Sarah McCulloch
Sarah McCulloch

It’s hard to admit not everyone agrees with you

Yachad, the pro-peace British Jewish campaign group recently funded a piece of research by City University that found something that let’s face it, most of us in the British Jewish community already know – British Jews feel a sense of commitment to, affection for and identity with Israel, fear for its security, but are profoundly embarrassed by the Israeli government’s ongoing approach to the peace process with the Palestinians, believing it to be counter-productive and largely indefensible.

The social media response was as predictable as it was irrational. Allegations that the poll isn’t representative, that it was biased or asked leading questions, that “everyone knows” that the problem is the Palestinians not being a partner for peace, that Yachad only ever attacks Israel and never defends it, etc. etc.

These are pretty simple enough to respond to, though they obscure the broader meaning to this research. Complaining that polling a representative sample of 1,131 British Jews isn’t representative is not only a simple matter of failing to understand how mathematics works, accepting this principle would also invalidate the Jewish Chronicle poll that’s been brandished by many that found that 67% of 1,000 British Jews randomly sampled by Survation would have voted for Likud in the Israeli general election. If City University’s research is not representative, why is this poll? In fact you will see in the JC’s poll, if you read the sampling methodology, they don’t even bother to weigh it against synagogue affiliation or religious observance which time and again come out as the biggest influencing factor on political opinions of the members of Anglo-Jewry. City University’s research does in great detail.

The reality seems to be that those who are calling the report out as “biased”, are doing so because it does not agree with their views. They complain that the survey asked leading questions like “I feel a sense of despair when Israel approves further expansion of the settlements in the West Bank.” I will dwell on this point for the sake of science.

If you look at the actual questions asked (which you can do by requesting them, as I did), which were designed by a panel of social researchers, you can see they use multiple perspectives to ensure objectivity. For example, here are the statements people were asked to rate the section on attitudes to the peace process:

  • A ‘two-state solution’ is the only way Israel will achieve peace with its neighbours in the Middle East.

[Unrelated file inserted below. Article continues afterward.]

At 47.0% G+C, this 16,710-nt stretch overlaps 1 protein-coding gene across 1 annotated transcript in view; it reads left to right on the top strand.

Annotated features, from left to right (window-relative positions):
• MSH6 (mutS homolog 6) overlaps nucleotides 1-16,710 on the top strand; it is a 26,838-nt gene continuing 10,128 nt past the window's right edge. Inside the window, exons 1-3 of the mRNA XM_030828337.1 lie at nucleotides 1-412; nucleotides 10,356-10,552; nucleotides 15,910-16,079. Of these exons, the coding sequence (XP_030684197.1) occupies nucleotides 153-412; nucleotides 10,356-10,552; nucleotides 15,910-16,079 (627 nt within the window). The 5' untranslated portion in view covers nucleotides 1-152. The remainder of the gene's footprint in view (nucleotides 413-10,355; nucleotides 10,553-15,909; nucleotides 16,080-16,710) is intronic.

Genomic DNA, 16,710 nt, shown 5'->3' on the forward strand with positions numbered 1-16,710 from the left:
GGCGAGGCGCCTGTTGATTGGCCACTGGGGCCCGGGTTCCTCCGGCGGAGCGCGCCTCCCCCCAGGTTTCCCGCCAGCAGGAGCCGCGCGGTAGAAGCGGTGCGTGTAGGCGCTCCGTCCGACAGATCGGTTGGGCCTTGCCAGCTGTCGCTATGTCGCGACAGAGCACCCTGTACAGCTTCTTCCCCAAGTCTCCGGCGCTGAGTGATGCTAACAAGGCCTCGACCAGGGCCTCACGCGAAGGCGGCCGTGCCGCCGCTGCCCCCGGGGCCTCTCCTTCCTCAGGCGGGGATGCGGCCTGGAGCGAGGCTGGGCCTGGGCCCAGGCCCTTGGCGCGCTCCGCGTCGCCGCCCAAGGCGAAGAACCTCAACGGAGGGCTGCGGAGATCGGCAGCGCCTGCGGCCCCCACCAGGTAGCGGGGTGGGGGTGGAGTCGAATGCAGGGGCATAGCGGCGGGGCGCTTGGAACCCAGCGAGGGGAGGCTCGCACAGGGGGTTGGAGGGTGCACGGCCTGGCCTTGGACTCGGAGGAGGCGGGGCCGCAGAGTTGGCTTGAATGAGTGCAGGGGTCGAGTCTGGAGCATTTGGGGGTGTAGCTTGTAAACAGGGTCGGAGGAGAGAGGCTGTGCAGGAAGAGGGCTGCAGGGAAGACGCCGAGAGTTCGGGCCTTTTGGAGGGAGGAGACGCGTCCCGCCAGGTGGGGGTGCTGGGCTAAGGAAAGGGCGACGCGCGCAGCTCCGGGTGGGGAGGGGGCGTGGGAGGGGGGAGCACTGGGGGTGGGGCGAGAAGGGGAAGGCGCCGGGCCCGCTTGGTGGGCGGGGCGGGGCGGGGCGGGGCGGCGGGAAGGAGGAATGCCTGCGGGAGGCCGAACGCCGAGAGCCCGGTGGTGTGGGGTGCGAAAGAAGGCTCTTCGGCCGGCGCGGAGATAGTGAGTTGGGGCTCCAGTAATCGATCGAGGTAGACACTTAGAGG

• Israeli control of the West Bank is vital for Israel’s security
  • Most Palestinians want peace with Israel
  • The expansion of settlements on the West Bank is a major obstacle to peace
  • The Palestinians have no legitimate claim to a land of their own
  • There is no credible Palestinian partner for Israel to make peace with
  • Israel is an occupying power in the West Bank
  • Israel can’t be expected to adopt Western liberal values when dealing with opponents who are intent on destroying it
  • Israel has the right to retain control over the West Bank for the foreseeable future

Most will feel alienated by the wording of some and warmer towards others. That’s the point, to obtain a more objective set of data that purposely strips out the bias, rather than adding it in. Again, these are basic, standard research methods. That people saw a single question and inferred that the entire survey was “misleading”, says much about their grasp of quantitative research and subsequent legitimacy of their criticism in this area.

But let’s face it, this criticism was not levelled from a genuine concern for the public understanding of methodology. Was it?

What’s significant about the research is not that the vast majority of British Jews feel connected to Israel, support it as a Jewish state, hate it when double standards are applied to Israel internationally, but recognise that the Israeli government is simply shooting itself in the foot when it comes to the long-term security and economic welfare of the nation (the occupation costing billions of shekels that is coming out of taxes that are not going into public services). I live in the British Jewish community and I read the news – I knew that. I feel that. As Anshel Pfeffer noted in Haaretz: